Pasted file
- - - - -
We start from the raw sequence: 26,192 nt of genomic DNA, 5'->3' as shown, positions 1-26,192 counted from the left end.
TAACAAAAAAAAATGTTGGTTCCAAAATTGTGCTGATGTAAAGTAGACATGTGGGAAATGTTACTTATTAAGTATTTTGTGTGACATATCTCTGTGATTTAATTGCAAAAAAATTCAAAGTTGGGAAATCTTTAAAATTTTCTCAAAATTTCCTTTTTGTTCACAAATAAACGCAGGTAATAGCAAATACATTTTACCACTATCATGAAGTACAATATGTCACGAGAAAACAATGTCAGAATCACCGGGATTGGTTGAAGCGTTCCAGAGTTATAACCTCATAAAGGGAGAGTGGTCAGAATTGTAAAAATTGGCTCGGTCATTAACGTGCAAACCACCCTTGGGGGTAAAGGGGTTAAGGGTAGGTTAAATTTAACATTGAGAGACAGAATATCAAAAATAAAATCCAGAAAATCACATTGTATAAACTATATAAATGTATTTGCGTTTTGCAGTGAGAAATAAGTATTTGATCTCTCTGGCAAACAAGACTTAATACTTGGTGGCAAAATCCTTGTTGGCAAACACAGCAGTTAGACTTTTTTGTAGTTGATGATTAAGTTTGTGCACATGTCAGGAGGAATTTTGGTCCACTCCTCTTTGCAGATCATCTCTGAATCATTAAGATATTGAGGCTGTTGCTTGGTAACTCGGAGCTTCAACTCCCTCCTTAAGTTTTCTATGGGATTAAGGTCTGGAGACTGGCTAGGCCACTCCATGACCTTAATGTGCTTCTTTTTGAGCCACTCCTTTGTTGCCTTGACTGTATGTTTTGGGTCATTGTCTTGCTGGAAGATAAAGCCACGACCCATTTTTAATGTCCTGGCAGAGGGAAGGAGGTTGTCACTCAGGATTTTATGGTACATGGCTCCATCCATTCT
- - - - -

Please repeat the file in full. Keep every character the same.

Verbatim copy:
We start from the raw sequence: 26,192 nt of genomic DNA, 5'->3' as shown, positions 1-26,192 counted from the left end.
TAACAAAAAAAAATGTTGGTTCCAAAATTGTGCTGATGTAAAGTAGACATGTGGGAAATGTTACTTATTAAGTATTTTGTGTGACATATCTCTGTGATTTAATTGCAAAAAAATTCAAAGTTGGGAAATCTTTAAAATTTTCTCAAAATTTCCTTTTTGTTCACAAATAAACGCAGGTAATAGCAAATACATTTTACCACTATCATGAAGTACAATATGTCACGAGAAAACAATGTCAGAATCACCGGGATTGGTTGAAGCGTTCCAGAGTTATAACCTCATAAAGGGAGAGTGGTCAGAATTGTAAAAATTGGCTCGGTCATTAACGTGCAAACCACCCTTGGGGGTAAAGGGGTTAAGGGTAGGTTAAATTTAACATTGAGAGACAGAATATCAAAAATAAAATCCAGAAAATCACATTGTATAAACTATATAAATGTATTTGCGTTTTGCAGTGAGAAATAAGTATTTGATCTCTCTGGCAAACAAGACTTAATACTTGGTGGCAAAATCCTTGTTGGCAAACACAGCAGTTAGACTTTTTTGTAGTTGATGATTAAGTTTGTGCACATGTCAGGAGGAATTTTGGTCCACTCCTCTTTGCAGATCATCTCTGAATCATTAAGATATTGAGGCTGTTGCTTGGTAACTCGGAGCTTCAACTCCCTCCTTAAGTTTTCTATGGGATTAAGGTCTGGAGACTGGCTAGGCCACTCCATGACCTTAATGTGCTTCTTTTTGAGCCACTCCTTTGTTGCCTTGACTGTATGTTTTGGGTCATTGTCTTGCTGGAAGATAAAGCCACGACCCATTTTTAATGTCCTGGCAGAGGGAAGGAGGTTGTCACTCAGGATTTTATGGTACATGGCTCCATCCATTCT